Numbat's Review: Sentinel Prime
Dark of the Moon Mechtech Leader Class
Sentinel Prime is a legendary warrior, thought lost long ago. The strength of his will and the power of his sword are spoken of in reverent whispers by Autobot and Decepticon alike. Now that he has returned, the final defeat of Megatron and the Decepticons is assured.
Sentinel Prime is a character steeped in history and perhaps more myth than character, despite his appearances in G1 and Animated. As Optimus’s predecessor, any writer attempting to represent him has his work cut out for him...
But, as one might expect, Michael Bay has leapt at the opportunity of including another poorly represented iconic Transformers character in his live action film series – even after the abysmal failure of The Fallen in Revenge of the Fallen (ROTF). When hearing Sentinel Prime would be included in Dark of the Moon (DOTM), I expected him to fall into a similarly formulaic role as did his brother – after all, The Fallen was presented as a typical pantomime villain, and was a terrible disappointment as a character, whatever you may have thought of the film. So, surely, Sentinel would be a shining knight, 2D hero character?
The news that Leonard Nimoy would be involved in DOTM was exciting, and not at all worrying as with Sentinel’s inclusion. (Don’t get me wrong – I couldn’t care less how Sentinel Prime appeared in the film, it was just a concern that he would be yet another dull character and point towards an uninspired plot.) His performance as Galvatron in the original G1 film was superb. Surely he would be cast as a villain?
Roll on DOTM and we have Nimoy as
Sentinel Prime – who is a more complex character than could ever have been hoped for. While it might upset many a fanboy, Sentinel’s rendition in DOTM is absolutely superb. His overtly ‘traitorous’ acts are totally justifiable – from his logical point of view (a perfect counterpoint to Shockwave in presenting the failure of perfect logic). And it was fantastic fun in the cinema.
But, we’re not here to talk about the film, or even Sentinel Prime’s character – we’re here to discuss his Leader Class toy, so, moving on...
Sentinel Prime transforms into a Rosenbauer Panther airport fire truck – a nice nod to Robots in Disguise (RID) (where Optimus Prime
transforms into a fire engine). Oddly, I really love practical 4x4s and construction machinery, but have never quite got the excitement behind fire engines. But, seeing a Rosenbauer being transported by Stirling on the motorway recently – well, they’re pretty cool, if not as big as I expected.
Measuring 9 ½” (24.5cm), Sentinel Prime is a decent sized Leader Class figure in alternate mode, although is leaning towards being a bit compact, and placing him in at roughly 1/48 scale in Rosenbauer Panther mode.
The fire engine mode carries a lot of moulded detail, with many panels, grills and lights. The designers did a great job incorporating the full-size stand-alone bunny-ear mirrors, rather than having a compromise solid small mould or missing them altogether, and the small retractable nose-hose in the bumper is also a nice touch. The articulated hose on top is actually articulated (‘elbow’ joint and swivel base), and the nice big wheels roll well – although seem a little narrow when viewed from the front. The big plate windscreen is a single piece of colourless transparent plastic, which gives the most realistic effect but does reveal the back of the robot mode head clearly. The vehicle is three-tone – with pinkish-red and black making up most of the body, with grey plastic picking out the roof, articulated hose and rails. Two of the grill doors on the sides are picked out in silver paint, with a black Rosenbauer logo printed on, while silver is again used to print ‘FIRE-RESCUE’, ‘316’ and a large Autobot insignia on each side. The front lights are highlighted with white and yellow paint, while the rear lights are all yellow. The emergency lights are moulded in blue plastic, although light up bright orange when you press the button to active the lights and siren sound.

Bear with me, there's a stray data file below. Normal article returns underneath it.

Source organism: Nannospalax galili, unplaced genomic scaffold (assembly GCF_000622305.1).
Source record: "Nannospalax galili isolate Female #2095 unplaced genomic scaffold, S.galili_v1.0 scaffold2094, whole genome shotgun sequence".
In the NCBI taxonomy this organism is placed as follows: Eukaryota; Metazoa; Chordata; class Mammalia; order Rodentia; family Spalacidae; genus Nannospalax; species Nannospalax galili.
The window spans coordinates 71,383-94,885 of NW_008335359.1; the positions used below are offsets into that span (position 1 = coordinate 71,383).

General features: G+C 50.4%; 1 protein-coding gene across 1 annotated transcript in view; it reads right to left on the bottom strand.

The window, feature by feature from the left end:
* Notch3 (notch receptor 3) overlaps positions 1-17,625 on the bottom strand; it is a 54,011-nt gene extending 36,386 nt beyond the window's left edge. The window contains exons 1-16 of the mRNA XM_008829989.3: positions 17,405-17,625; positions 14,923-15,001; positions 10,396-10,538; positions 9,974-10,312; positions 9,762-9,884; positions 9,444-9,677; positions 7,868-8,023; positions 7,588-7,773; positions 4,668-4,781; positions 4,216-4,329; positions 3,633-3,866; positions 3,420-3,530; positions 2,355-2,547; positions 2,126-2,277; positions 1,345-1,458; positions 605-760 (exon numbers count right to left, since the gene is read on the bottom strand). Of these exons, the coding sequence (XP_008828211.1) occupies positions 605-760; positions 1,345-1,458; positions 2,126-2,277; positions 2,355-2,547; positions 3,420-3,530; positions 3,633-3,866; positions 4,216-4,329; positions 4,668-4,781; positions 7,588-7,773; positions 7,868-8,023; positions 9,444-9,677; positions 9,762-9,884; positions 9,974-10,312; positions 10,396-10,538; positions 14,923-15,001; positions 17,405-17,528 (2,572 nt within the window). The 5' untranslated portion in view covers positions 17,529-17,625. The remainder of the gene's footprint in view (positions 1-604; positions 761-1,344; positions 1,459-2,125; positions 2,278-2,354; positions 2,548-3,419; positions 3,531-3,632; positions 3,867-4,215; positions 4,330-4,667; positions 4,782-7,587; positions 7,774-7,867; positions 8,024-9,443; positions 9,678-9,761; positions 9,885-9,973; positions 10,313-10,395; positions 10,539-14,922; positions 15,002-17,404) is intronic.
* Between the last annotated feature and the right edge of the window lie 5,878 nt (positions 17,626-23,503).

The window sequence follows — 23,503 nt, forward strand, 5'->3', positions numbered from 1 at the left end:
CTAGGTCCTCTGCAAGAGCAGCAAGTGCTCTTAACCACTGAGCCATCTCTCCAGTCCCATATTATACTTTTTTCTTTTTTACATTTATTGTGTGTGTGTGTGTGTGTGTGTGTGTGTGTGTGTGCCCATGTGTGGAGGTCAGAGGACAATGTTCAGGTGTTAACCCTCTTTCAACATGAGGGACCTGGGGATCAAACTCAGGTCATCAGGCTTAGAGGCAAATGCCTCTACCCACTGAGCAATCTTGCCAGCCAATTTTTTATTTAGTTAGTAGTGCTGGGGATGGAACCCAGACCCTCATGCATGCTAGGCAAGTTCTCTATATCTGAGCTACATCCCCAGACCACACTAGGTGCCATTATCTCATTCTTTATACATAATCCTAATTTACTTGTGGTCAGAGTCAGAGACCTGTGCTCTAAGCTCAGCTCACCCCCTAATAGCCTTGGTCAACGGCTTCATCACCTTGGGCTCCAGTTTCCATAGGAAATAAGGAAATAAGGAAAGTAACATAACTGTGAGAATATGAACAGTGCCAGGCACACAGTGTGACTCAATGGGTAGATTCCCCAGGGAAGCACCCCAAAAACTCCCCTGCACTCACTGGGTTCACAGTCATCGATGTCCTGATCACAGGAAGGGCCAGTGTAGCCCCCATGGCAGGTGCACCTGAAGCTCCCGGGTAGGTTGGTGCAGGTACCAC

Other than the robot head which is visible through the windscreen and part of a foot peaking out at the back, the fire engine mode hides the robot parts very well. The robot mode weapons (a double bladed sword and massive shield) are stored in this mode, which is nifty – I prefer Transformers that carry their weapons in alternate mode, rather than just having to discard them. While the double blade is completely hidden in the roof of the vehicle, unfortunately the massive shield does protrude a little at the rear of the fire engine though...
As with many of the DOTM figures, Sentinel Prime has an ‘attack mode’ which involves flipping out hidden missiles and attaching blade and shield (opened into cannon mode) to the roof. It’s actually a bit more involved and thought through than some other DOTM attack modes, but still comes off looking a bit daft. While it works for the film, with extensive CGI effects, the dumbed down simplistic toy versions just don’t quite work (whereas those moulded in attack mode, such as DOTM Deluxe Topspin
look pretty awesome, but have limited alternate mode value). Still, great fun addition for the target audience – kids – adding fantastic play-value.
The vehicle mode holds together well, but only if you get the transformation perfect – it can be quite fiddly getting all the panels to fit into place just-so. However, once you’re there, Leader Class Sentinel Prime has a very nice Rosenbauer Panther airport fire truck mode, worthy of display and solid enough for play.
Sentinel Prime’s transformation to robot is great fun (although reversing it to turn him back into the fire engine is more of a challenge). There are very few false vehicle parts in his robot mode – the way in which the front of the truck collapses to form the chest and the fantastic leg design are particular highlights. So, while the number of panels in the fire engine mode suggests that Sentinel Prime is a shell-former, he is in fact a well designed Transformer indeed. The transformation does share similarities with Transformers the Movie 2007 (TFTM) Leader Class Brawl / Devastator
, but relies less on a collapsible shell and has a more intricate chest transformation, leaving DOTM Leader Class Sentinel Prime somewhere between Brawl and ROTF Leader Class Optimus Prime